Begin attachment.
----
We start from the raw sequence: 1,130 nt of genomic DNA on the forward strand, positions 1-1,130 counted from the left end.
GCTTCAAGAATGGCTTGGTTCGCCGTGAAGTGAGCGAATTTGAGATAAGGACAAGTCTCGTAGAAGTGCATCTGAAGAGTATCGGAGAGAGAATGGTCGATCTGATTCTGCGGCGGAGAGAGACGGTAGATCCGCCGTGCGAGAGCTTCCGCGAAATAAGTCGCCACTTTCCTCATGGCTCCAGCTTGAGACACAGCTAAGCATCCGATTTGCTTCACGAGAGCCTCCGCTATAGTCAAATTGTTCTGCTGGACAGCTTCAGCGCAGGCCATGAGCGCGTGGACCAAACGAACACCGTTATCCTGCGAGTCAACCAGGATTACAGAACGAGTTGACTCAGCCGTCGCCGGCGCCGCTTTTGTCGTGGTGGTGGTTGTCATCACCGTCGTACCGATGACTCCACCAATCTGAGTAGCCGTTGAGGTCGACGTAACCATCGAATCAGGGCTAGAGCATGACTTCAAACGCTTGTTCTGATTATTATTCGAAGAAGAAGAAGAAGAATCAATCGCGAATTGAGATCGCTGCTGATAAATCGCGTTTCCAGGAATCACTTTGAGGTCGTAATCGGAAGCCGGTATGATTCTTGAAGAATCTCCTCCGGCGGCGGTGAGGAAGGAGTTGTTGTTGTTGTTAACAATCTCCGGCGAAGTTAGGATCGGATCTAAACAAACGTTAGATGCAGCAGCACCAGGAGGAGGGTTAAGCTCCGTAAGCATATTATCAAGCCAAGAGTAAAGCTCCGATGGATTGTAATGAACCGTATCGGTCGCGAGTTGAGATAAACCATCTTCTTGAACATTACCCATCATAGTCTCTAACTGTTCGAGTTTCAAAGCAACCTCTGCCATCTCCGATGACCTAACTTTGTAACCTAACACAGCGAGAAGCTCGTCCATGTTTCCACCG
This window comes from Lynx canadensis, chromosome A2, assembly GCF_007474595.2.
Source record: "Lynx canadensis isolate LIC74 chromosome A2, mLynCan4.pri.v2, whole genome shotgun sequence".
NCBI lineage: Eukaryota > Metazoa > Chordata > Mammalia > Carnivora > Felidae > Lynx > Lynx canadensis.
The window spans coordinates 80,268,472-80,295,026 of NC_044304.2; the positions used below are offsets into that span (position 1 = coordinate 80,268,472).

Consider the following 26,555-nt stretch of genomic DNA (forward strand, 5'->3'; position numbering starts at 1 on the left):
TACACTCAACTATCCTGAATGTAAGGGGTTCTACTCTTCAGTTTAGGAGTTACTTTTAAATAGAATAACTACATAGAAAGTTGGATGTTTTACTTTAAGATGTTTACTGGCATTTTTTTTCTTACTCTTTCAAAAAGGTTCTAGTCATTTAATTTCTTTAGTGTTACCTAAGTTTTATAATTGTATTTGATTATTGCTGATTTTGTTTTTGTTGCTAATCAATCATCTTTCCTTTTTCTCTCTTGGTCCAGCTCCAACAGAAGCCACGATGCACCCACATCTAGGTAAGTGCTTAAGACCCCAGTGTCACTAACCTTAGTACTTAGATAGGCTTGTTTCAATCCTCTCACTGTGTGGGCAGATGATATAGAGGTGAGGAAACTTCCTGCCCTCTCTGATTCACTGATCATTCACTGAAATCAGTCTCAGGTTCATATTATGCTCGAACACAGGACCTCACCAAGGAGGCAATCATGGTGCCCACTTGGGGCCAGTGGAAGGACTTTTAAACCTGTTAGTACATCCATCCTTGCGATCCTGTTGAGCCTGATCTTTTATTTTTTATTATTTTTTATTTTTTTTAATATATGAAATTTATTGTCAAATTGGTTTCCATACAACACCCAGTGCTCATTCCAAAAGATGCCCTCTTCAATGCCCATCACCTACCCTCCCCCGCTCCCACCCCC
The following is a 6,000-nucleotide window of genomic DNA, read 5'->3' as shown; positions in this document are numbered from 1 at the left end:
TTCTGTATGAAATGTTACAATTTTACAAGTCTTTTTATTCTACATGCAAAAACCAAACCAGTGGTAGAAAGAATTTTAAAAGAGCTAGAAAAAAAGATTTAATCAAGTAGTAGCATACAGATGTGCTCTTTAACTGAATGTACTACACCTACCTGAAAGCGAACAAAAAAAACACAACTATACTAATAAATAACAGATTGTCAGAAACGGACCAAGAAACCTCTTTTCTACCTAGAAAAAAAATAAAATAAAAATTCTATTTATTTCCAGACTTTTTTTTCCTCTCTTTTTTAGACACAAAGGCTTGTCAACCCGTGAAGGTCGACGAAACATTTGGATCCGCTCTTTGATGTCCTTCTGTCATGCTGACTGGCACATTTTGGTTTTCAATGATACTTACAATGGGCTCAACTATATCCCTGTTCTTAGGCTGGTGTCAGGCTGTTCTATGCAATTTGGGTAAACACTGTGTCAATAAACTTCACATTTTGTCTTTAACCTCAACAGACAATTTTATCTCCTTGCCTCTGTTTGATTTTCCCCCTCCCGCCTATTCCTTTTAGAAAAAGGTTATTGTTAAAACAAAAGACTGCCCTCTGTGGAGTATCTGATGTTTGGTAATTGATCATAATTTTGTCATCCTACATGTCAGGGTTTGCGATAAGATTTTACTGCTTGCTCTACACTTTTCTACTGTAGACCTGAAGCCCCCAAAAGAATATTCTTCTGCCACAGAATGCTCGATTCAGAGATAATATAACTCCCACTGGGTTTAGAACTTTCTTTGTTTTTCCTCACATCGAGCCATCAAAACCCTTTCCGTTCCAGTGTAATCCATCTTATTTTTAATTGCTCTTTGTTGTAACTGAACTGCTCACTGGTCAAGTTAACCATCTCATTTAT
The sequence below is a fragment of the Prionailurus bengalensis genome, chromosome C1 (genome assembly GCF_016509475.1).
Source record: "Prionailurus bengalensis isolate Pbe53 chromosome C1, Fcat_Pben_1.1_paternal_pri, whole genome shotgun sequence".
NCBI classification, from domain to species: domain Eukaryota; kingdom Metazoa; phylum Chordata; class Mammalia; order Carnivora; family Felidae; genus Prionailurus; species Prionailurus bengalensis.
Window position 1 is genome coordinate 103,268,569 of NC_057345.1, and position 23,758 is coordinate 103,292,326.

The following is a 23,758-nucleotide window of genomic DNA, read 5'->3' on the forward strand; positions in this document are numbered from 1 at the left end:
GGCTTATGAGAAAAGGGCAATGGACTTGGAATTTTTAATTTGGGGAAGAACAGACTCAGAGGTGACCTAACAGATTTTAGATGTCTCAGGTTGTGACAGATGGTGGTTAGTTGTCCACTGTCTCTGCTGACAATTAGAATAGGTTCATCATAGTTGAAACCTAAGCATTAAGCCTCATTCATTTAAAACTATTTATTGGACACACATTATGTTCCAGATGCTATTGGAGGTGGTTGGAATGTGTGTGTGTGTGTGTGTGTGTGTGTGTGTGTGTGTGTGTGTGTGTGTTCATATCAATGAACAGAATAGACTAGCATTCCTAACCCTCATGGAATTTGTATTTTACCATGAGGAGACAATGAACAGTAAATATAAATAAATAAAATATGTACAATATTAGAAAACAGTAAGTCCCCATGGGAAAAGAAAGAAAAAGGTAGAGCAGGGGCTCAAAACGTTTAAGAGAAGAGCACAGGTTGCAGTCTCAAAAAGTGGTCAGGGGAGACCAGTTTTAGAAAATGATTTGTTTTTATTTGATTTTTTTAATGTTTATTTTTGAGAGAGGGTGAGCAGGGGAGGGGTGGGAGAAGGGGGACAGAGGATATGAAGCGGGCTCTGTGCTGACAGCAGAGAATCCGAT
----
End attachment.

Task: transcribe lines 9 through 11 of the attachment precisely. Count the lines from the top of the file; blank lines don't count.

The following is a 6,000-nucleotide window of genomic DNA, read 5'->3' as shown; positions in this document are numbered from 1 at the left end:
TTCTGTATGAAATGTTACAATTTTACAAGTCTTTTTATTCTACATGCAAAAACCAAACCAGTGGTAGAAAGAATTTTAAAAGAGCTAGAAAAAAAGATTTAATCAAGTAGTAGCATACAGATGTGCTCTTTAACTGAATGTACTACACCTACCTGAAAGCGAACAAAAAAAACACAACTATACTAATAAATAACAGATTGTCAGAAACGGACCAAGAAACCTCTTTTCTACCTAGAAAAAAAATAAAATAAAAATTCTATTTATTTCCAGACTTTTTTTTCCTCTCTTTTTTAGACACAAAGGCTTGTCAACCCGTGAAGGTCGACGAAACATTTGGATCCGCTCTTTGATGTCCTTCTGTCATGCTGACTGGCACATTTTGGTTTTCAATGATACTTACAATGGGCTCAACTATATCCCTGTTCTTAGGCTGGTGTCAGGCTGTTCTATGCAATTTGGGTAAACACTGTGTCAATAAACTTCACATTTTGTCTTTAACCTCAACAGACAATTTTATCTCCTTGCCTCTGTTTGATTTTCCCCCTCCCGCCTATTCCTTTTAGAAAAAGGTTATTGTTAAAACAAAAGACTGCCCTCTGTGGAGTATCTGATGTTTGGTAATTGATCATAATTTTGTCATCCTACATGTCAGGGTTTGCGATAAGATTTTACTGCTTGCTCTACACTTTTCTACTGTAGACCTGAAGCCCCCAAAAGAATATTCTTCTGCCACAGAATGCTCGATTCAGAGATAATATAACTCCCACTGGGTTTAGAACTTTCTTTGTTTTTCCTCACATCGAGCCATCAAAACCCTTTCCGTTCCAGTGTAATCCATCTTATTTTTAATTGCTCTTTGTTGTAACTGAACTGCTCACTGGTCAAGTTAACCATCTCATTTAT
The sequence below is a fragment of the Prionailurus bengalensis genome, chromosome C1 (genome assembly GCF_016509475.1).